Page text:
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Card Sorting: Current Practices and Beyond

Jed Wood and Larry Wood

Journal of Usability Studies, Volume 4, Issue 1, November 2008, pp. 1-6

Article Contents

Data Analyses

Current practice:

The ability to analyze card sorting data is a "touchy-feely" qualitative experience that can't be described beyond "eyeballing" and "looking for trends." Eyeballing the data is very tedious, time-consuming, and idiosyncratic, which results in a procedure or method that is not reliable. It works well when there are only five participants and a small set of items, but not so well with 30+ participants and a hundred items. While this general method can be useful as an auxiliary aid, we prefer to begin with the more formal cluster analysis and resulting tree diagram.


Cluster analysis is a statistical procedure developed to analyze similarities and differences in the ways people categorize sets of domain items. The results can be used to produce a hierarchical tree diagram (formally called a dendrogram), an example of which is shown in Figure 1. While there are a number of cluster algorithms (Romesburg, 1984), we prefer a simple one based on the frequency with which content items are placed in the same category across all participants in a card sorting project. Essentially, the tree represents an average of the groups or categories produced by each of the card sort participants. It works on the principle of the similarity of each item to every other item, as sorted by the participants.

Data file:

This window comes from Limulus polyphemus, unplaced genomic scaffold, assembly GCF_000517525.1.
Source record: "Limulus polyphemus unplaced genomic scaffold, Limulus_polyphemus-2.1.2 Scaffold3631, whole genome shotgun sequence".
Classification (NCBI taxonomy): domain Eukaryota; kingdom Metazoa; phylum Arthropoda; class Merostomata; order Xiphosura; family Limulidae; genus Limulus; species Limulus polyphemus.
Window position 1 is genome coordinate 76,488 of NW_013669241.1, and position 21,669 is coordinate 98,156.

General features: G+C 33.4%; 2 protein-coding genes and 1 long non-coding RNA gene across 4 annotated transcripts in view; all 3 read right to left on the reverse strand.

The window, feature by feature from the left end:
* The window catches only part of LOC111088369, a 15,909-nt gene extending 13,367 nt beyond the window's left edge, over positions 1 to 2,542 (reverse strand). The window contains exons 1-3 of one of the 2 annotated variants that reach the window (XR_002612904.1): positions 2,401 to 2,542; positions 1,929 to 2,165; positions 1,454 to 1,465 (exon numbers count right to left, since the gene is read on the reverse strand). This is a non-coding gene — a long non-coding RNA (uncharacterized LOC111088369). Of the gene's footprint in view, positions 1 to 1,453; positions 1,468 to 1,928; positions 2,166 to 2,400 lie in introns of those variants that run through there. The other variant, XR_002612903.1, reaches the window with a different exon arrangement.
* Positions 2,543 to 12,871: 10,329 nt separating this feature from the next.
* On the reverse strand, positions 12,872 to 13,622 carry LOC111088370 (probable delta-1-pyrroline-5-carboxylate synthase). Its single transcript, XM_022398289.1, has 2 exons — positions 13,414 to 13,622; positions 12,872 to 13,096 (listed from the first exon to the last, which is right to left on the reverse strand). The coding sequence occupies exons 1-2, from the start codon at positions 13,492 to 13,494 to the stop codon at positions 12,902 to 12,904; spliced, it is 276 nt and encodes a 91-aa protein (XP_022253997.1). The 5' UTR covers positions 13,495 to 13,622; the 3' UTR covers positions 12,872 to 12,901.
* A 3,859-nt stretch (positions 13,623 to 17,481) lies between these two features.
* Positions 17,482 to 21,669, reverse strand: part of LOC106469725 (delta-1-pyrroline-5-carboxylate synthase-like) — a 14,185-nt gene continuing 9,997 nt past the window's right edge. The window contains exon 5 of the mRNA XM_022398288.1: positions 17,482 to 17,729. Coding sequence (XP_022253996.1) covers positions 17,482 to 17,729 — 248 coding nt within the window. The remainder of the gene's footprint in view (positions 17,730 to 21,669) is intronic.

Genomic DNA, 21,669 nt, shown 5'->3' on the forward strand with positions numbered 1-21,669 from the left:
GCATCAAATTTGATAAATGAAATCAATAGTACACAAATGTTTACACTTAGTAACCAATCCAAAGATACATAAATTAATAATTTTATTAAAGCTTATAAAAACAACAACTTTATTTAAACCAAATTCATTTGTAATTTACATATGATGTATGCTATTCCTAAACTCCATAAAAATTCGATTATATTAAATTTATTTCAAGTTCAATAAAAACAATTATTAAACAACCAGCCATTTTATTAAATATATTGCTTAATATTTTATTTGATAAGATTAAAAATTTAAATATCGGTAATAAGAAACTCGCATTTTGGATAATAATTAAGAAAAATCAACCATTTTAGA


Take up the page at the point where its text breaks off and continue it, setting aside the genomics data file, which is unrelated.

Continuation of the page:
As shown in Figure 1, the alternate shaded groups represent the highest degree of similarity (i.e., items in groups of the same shade are more similar than items in different groups). An advantage of a hierarchical tree is that if larger groups than those appearing in the tree are desired for a Web site, two adjacent groups can simply be combined, because adjacent groups are more similar than non-adjacent ones.

Figure 1. Sample hierarchical tree diagram

Figure 1. Sample hierarchical tree diagram

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